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Brown Paul W. M.D.
Techniques in Orthopaedics: October 1995
Orthopaedic Lessons from Recent Wars: Articles: PDF Only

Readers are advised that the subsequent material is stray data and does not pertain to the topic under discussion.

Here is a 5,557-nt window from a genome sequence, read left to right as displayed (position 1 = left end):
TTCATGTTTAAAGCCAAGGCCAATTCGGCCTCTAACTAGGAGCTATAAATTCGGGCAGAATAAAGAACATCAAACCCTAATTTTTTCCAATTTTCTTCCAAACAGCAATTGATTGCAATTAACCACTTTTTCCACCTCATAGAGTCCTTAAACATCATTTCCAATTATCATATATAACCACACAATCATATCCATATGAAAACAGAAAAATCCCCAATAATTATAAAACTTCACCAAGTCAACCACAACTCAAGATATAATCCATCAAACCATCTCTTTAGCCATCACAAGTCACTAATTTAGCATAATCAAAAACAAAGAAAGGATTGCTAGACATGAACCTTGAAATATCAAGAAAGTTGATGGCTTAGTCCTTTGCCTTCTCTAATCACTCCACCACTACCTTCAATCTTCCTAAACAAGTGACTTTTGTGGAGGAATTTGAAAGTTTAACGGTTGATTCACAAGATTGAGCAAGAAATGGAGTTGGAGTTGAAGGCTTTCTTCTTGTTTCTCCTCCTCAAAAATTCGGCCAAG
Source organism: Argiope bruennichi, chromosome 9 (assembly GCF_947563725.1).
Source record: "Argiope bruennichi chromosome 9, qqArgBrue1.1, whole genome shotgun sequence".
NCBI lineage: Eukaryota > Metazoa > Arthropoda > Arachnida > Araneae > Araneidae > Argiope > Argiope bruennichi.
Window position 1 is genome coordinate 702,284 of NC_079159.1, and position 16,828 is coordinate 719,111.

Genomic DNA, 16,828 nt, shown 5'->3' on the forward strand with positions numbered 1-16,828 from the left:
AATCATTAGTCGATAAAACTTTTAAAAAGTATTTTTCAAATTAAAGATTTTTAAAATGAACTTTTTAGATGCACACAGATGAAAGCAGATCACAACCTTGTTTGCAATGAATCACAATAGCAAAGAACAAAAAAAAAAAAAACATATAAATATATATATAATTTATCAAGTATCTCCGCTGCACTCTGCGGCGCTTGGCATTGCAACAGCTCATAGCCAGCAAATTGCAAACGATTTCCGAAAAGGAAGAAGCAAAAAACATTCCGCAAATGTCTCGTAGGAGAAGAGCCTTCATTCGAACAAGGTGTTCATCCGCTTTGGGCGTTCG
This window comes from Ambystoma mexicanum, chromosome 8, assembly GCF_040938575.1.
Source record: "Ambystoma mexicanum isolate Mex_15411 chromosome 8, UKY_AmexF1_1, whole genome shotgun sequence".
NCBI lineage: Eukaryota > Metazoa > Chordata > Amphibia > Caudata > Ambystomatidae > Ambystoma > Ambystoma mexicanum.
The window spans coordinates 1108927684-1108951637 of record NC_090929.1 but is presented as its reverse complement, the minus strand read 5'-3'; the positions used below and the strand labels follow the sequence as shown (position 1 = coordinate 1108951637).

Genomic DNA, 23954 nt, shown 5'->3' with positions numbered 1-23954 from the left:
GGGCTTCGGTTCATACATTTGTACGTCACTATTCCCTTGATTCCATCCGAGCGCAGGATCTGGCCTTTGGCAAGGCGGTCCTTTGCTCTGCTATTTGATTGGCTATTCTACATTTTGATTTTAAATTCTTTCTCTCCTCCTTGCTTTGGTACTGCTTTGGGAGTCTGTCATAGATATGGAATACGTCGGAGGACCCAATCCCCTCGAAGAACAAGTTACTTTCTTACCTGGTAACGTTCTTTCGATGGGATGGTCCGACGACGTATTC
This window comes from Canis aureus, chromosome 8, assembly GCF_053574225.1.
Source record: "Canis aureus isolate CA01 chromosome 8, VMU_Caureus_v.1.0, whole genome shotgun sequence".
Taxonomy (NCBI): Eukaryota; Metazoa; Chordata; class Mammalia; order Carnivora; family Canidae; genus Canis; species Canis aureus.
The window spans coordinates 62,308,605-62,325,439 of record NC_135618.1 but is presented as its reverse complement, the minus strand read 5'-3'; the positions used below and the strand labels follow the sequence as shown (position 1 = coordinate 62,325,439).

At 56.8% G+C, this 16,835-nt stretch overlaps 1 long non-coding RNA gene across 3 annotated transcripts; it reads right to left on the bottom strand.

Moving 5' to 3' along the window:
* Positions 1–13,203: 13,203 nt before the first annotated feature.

Humans have never been free of war. Aside from the occasional preservation of freedom, the only benefit from war has been a knowledge of how wounds heal and how to treat them. Military war wounded are treated by structured services, generally with adequate facilities for treatment and evacuation. Not so the civilian casualty, who must often depend on volunteers working in poorly equipped hospitals. All surgeions experienced in war surgery are agreed that following life support measures, wounds must be surgically explored as early as possible, debrided of foreign material and dead tissue, and must then left open to be closed later, at a safer time. The choice of fracture stabilization—whether traction, splints, casts, or external or internal fixation—depends on the surgeon's experience and preference; the type of facility; what equipment is available; and where, how, and if the patient is to be evaluated.

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